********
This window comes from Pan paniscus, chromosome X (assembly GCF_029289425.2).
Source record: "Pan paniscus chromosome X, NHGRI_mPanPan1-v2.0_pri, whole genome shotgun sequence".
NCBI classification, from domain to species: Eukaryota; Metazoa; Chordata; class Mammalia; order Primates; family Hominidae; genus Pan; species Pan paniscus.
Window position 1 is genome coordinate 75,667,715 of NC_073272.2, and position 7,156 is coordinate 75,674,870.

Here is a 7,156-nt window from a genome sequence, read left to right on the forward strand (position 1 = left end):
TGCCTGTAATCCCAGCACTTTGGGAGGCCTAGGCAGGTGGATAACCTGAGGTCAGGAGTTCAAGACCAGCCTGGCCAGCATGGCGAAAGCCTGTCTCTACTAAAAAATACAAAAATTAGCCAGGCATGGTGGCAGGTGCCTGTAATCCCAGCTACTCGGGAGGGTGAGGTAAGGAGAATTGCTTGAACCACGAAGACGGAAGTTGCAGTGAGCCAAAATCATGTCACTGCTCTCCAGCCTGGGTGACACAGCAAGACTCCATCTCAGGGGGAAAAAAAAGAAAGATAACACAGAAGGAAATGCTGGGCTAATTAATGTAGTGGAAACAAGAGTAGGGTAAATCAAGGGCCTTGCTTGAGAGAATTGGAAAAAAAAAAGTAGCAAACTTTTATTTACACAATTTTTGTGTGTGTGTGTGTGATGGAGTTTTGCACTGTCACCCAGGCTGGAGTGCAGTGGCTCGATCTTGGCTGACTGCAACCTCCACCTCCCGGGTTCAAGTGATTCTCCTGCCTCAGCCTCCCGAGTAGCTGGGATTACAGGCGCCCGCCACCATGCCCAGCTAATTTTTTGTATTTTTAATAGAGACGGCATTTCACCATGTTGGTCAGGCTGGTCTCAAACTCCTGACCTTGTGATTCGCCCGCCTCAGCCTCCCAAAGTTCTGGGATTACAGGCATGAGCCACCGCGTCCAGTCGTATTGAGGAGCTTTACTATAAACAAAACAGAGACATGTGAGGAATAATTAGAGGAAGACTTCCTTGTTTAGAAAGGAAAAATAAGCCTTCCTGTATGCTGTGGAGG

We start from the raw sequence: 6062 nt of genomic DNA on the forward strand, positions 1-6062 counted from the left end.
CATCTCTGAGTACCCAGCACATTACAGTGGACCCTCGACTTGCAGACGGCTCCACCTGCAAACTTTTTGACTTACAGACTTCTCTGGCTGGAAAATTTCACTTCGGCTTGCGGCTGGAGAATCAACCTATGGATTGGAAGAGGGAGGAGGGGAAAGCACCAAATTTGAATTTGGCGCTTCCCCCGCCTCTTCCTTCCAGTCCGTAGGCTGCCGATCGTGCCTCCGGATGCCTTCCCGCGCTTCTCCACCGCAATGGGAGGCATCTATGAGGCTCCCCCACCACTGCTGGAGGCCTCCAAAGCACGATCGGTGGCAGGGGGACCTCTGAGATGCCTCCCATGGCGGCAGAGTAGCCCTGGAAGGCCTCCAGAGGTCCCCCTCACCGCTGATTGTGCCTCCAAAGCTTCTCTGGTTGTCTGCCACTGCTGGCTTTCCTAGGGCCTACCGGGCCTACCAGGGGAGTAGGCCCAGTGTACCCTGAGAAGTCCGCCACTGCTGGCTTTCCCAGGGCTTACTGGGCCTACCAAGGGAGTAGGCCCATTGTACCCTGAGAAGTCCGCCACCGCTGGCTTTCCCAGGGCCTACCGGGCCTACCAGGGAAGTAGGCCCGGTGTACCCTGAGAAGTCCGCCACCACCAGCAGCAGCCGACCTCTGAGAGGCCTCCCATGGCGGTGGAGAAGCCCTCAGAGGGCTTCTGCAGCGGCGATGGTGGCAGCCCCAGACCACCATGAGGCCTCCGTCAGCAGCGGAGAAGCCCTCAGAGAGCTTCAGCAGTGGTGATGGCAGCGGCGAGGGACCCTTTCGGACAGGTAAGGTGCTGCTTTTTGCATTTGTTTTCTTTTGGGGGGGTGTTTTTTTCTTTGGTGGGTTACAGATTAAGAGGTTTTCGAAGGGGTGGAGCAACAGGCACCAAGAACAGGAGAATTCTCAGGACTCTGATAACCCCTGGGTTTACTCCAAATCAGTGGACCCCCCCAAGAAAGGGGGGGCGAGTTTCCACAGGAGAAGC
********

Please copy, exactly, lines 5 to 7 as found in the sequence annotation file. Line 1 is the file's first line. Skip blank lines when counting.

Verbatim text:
Here is a 7,156-nt window from a genome sequence, read left to right on the forward strand (position 1 = left end):
TGCCTGTAATCCCAGCACTTTGGGAGGCCTAGGCAGGTGGATAACCTGAGGTCAGGAGTTCAAGACCAGCCTGGCCAGCATGGCGAAAGCCTGTCTCTACTAAAAAATACAAAAATTAGCCAGGCATGGTGGCAGGTGCCTGTAATCCCAGCTACTCGGGAGGGTGAGGTAAGGAGAATTGCTTGAACCACGAAGACGGAAGTTGCAGTGAGCCAAAATCATGTCACTGCTCTCCAGCCTGGGTGACACAGCAAGACTCCATCTCAGGGGGAAAAAAAAGAAAGATAACACAGAAGGAAATGCTGGGCTAATTAATGTAGTGGAAACAAGAGTAGGGTAAATCAAGGGCCTTGCTTGAGAGAATTGGAAAAAAAAAAGTAGCAAACTTTTATTTACACAATTTTTGTGTGTGTGTGTGTGATGGAGTTTTGCACTGTCACCCAGGCTGGAGTGCAGTGGCTCGATCTTGGCTGACTGCAACCTCCACCTCCCGGGTTCAAGTGATTCTCCTGCCTCAGCCTCCCGAGTAGCTGGGATTACAGGCGCCCGCCACCATGCCCAGCTAATTTTTTGTATTTTTAATAGAGACGGCATTTCACCATGTTGGTCAGGCTGGTCTCAAACTCCTGACCTTGTGATTCGCCCGCCTCAGCCTCCCAAAGTTCTGGGATTACAGGCATGAGCCACCGCGTCCAGTCGTATTGAGGAGCTTTACTATAAACAAAACAGAGACATGTGAGGAATAATTAGAGGAAGACTTCCTTGTTTAGAAAGGAAAAATAAGCCTTCCTGTATGCTGTGGAGG

We start from the raw sequence: 6062 nt of genomic DNA on the forward strand, positions 1-6062 counted from the left end.